Taylor Swift recently made news when she pulled her new music from the popular streaming service Spotify. She wasn’t the first artist to take a stand and pull their material. The Black Keys pulled their “El Camino” album back in 2011, but it was only off the service for the first few months of its release. They clearly wanted strong sales and not many other artists have pulled material since.
Swift sold 1.2 million copies of “1989” in its first week. It is the first album this year to have eclipsed one million in sales…for the year!
There isn’t another artist that could have done this and survived. One could argue that she would have sold just as many or slightly less if she kept her music on Spotify. It could have went bad in a hurry, but she’s Taylor Swift and can do no wrong.
Techcrunch had an interesting article that stated Swift would make about $12 million dollars from Spotify over the next year. The math is a little weird, since it assumes that all listeners of Spotify pay the $10 monthly fee (some listen for free with sporadic commercial interruptions). Also, Swift wouldn’t get all of that money. Spotify revealed that they actually pay artists $0.006 per song stream. Swift would get millions of streams, so her year-end total could end around $12 million, but the figures Techcrunch used to come to their total isn’t correct.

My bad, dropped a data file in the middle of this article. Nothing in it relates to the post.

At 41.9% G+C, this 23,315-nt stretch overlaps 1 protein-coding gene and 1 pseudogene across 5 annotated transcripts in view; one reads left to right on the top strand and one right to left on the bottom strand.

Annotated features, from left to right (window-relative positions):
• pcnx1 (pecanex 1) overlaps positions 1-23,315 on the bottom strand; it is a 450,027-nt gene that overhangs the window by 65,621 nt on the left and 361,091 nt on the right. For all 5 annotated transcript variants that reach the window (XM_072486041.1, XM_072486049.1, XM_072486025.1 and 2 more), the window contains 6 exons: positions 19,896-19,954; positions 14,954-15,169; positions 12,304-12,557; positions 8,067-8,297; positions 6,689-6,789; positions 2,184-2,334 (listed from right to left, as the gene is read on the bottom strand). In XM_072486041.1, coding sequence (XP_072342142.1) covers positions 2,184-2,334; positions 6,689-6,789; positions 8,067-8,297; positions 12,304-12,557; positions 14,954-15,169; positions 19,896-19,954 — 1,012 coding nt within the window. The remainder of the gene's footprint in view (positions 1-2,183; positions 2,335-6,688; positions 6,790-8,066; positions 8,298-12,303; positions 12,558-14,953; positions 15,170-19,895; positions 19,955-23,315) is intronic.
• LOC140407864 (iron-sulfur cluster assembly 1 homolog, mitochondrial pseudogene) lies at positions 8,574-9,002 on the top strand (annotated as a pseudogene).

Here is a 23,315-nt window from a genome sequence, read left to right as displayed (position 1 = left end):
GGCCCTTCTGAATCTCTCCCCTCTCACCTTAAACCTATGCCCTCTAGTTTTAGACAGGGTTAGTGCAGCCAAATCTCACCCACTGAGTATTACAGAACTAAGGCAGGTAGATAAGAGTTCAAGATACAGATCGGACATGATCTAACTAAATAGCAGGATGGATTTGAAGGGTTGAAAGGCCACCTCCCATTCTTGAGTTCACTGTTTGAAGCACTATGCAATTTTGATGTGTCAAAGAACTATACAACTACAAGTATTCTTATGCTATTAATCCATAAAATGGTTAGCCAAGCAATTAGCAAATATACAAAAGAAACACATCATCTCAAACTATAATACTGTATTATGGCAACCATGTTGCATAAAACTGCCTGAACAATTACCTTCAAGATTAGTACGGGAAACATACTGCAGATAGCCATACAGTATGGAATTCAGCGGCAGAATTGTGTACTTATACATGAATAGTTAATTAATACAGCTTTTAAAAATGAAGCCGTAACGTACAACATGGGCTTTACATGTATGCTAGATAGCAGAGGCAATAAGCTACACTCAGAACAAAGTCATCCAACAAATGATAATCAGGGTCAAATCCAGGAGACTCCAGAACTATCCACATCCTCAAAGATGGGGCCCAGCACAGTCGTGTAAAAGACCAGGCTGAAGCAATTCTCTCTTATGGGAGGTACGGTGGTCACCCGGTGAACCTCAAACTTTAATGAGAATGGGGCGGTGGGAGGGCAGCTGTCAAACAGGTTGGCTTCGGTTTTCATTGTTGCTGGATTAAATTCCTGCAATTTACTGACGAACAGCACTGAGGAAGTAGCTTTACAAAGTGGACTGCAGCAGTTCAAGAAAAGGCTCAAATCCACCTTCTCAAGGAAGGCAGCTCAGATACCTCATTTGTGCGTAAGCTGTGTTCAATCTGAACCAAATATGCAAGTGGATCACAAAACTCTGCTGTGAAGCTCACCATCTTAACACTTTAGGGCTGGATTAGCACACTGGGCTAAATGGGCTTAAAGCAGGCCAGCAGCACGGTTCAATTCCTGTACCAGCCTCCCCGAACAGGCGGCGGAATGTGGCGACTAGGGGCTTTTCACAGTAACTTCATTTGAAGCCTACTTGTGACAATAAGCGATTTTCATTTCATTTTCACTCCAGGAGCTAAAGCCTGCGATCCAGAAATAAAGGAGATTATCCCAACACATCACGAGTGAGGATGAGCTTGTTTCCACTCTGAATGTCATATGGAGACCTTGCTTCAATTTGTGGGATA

Spotify isn’t perfect, but it isn’t for every artist. If Spotify replaced Napster in the early 00’s (with the same pay structure), there were at least a few dozen artists that wouldn’t have benefited from the service. I doubt NSYNC, Eminem and Britney Spears would need it. It’s true today, but with fewer artists. Katy Perry, Drake, Justin Timberlake and Taylor Swift might be the only artists that wouldn’t see a dip in sales due to streaming services.
Spotify has been a godsend to many indie bands. Record labels don’t have the blank checks they used to have for promotion and publicity. Hell, record labels don’t have the money to service most bands under contract. If you ask any indie band or artist if Spotify is useful, you would hear positive reviews. It helps bands sell tickets and merch…oh, and music too.
Taylor Swift is the music industry’s shining star. Let’s not let her set the standard of how to sell records in the 2010s. That business model hasn’t worked well since 1989…pun intended.
Bobby Roberts (otherwise known as Sweetbob) is the creator of ‘America’s White Boy’ and contributor at Project Shanks. His writing has been featured on ESPN’s ‘SportsNation’, Sports Illustrated’s Hot Clicks, Guyspeed, and various other sites. You can follow him on Twitter at @Sweetbob.